Radio One is suffering something of a decline in listening - in part because Chris Moyles' departure took a chunk of audience who weren't core, but still counted; in part because young people have their phones and Twitter Music and cassette tapes and have no need to listen to radio at all.
Time for a fightback. MediaGuardian's got the plans:
The BBC's director general, Tony Hall, has also indicated he wants to see more collaboration between the station and its similarly youth-oriented TV sibling, BBC3, including the rebranding of BBC3's news as a TV extension of Newsbeat."Hey, kids, put down your Spotify playlists, because this radio station has a news bulletin the same as the one that interrupts American Dad marathons."
Here's what Hall said when in front of the Commons media select committee:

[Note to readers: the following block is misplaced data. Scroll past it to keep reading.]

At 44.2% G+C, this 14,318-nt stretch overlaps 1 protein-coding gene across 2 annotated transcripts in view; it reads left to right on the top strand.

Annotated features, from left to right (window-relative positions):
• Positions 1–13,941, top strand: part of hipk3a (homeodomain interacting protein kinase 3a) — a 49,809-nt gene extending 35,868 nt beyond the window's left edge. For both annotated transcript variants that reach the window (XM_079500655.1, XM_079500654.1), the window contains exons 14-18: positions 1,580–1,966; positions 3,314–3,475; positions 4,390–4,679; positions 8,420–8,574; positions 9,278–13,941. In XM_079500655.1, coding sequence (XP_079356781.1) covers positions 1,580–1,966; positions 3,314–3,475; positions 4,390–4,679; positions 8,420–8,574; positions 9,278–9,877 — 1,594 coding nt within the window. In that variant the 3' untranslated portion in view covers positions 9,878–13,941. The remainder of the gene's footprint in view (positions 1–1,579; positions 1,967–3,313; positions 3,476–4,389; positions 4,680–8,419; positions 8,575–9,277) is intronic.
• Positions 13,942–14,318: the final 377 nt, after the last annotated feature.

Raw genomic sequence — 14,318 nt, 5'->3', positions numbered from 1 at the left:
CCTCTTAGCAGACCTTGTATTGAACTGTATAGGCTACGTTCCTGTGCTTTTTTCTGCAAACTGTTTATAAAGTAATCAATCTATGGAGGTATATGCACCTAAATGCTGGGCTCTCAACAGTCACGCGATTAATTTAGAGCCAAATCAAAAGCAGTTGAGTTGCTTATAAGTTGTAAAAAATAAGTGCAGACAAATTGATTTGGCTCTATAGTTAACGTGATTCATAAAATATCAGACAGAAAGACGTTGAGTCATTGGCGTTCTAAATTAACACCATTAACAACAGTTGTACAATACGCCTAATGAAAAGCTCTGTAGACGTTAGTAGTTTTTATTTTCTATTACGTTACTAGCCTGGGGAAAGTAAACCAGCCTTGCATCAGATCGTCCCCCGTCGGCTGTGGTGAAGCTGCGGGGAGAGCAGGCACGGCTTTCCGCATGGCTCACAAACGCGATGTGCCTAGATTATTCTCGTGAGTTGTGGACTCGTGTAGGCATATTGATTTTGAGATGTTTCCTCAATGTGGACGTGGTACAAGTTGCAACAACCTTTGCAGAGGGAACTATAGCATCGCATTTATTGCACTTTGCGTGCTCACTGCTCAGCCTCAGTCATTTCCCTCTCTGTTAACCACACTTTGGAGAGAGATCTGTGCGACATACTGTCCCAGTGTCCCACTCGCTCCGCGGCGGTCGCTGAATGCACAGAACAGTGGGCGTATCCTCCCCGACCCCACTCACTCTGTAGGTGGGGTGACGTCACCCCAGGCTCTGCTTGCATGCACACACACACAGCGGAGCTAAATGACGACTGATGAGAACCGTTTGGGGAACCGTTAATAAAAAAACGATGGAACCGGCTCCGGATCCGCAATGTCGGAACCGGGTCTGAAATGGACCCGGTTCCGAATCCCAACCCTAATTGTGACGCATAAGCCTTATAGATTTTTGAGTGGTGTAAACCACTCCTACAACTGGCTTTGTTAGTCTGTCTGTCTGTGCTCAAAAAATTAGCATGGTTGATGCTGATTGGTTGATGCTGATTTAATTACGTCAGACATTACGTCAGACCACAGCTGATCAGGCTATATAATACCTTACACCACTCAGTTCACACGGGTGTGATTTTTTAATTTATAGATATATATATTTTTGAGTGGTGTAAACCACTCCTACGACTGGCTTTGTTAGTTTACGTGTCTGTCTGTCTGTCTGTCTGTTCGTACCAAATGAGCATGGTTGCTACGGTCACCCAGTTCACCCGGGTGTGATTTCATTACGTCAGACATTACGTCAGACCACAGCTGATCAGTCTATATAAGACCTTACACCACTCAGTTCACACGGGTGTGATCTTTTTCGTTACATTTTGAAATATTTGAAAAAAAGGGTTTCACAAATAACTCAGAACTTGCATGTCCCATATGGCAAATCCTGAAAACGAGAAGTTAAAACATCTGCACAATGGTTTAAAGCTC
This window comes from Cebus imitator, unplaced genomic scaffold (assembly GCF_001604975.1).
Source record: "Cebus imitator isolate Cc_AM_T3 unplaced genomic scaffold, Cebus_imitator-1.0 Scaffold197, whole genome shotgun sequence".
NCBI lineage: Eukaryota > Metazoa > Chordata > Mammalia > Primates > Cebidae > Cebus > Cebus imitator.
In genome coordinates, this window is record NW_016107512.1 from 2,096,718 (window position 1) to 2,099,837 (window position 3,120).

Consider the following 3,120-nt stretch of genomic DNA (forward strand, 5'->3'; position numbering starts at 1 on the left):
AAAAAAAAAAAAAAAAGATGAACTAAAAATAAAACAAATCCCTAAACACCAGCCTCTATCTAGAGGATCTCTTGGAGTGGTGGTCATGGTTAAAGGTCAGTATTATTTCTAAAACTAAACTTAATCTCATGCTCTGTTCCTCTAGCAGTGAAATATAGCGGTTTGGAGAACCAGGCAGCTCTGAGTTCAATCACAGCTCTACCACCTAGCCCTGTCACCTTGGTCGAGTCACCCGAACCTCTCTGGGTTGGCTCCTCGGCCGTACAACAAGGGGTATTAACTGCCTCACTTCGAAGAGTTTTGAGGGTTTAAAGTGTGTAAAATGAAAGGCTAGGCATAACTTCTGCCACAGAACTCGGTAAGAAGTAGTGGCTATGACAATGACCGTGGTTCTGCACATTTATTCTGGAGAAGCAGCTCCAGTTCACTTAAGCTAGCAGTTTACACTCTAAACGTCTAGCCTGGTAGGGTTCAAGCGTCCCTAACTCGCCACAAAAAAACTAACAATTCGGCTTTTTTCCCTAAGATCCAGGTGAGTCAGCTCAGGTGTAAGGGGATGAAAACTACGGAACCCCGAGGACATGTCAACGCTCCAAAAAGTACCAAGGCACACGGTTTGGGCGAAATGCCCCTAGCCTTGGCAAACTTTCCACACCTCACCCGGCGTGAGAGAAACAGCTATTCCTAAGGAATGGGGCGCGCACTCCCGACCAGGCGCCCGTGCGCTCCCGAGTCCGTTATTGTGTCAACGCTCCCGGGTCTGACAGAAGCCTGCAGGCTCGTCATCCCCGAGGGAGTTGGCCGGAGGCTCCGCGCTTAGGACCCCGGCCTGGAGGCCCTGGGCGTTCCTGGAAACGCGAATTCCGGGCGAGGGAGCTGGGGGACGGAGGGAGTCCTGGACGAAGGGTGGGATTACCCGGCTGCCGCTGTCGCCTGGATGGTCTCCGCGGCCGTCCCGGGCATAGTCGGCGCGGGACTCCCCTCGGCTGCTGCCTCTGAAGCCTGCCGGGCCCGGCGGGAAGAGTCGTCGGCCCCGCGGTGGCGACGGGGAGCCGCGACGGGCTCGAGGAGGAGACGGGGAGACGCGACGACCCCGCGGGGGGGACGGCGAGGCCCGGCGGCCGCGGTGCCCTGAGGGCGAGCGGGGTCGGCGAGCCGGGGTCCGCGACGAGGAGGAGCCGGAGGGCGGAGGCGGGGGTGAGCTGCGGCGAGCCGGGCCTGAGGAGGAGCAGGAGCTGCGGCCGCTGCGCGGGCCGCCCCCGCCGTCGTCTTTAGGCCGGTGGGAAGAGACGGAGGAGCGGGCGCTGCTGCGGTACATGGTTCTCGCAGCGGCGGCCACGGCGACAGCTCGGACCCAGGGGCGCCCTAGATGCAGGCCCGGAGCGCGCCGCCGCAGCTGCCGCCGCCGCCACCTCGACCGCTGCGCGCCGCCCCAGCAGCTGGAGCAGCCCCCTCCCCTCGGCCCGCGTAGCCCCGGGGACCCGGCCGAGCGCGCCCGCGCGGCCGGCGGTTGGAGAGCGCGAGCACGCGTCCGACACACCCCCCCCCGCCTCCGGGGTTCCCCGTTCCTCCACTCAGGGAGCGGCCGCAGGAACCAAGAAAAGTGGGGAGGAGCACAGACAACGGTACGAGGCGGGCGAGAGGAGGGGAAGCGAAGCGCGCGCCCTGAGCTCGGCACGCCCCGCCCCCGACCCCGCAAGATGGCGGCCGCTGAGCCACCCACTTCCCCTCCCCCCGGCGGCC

"One of the areas I want to develop is how BBC3 and Radio 1 can work much more together, with Radio 1 concentrating much more on music and BBC3 on other genres," Hall said. "We have a news service on BBC3. We don't call it anything, yet we have Newsbeat on Radio 1. Why not take Newsbeat and run that across the two? The controllers of BBC3 [Zai Bennett] and Radio 1 have more work to do to see how together these two channels, stations, can [find] a younger audience."Pssst, Tony... your news service on BBC Three is called "Sixty Seconds". It's been called that since before there was a BBC Three. Still, twelve years isn't much time for that name to stick, is it?
The other big plan is for a Radio One channel on iPlayer. This idea - that digitally, a Radio One TV service would be possible - is even older than Sixty Seconds; it was part of the original proposals for BBC Digital services back in the early 1980s. Still, baby steps, eh?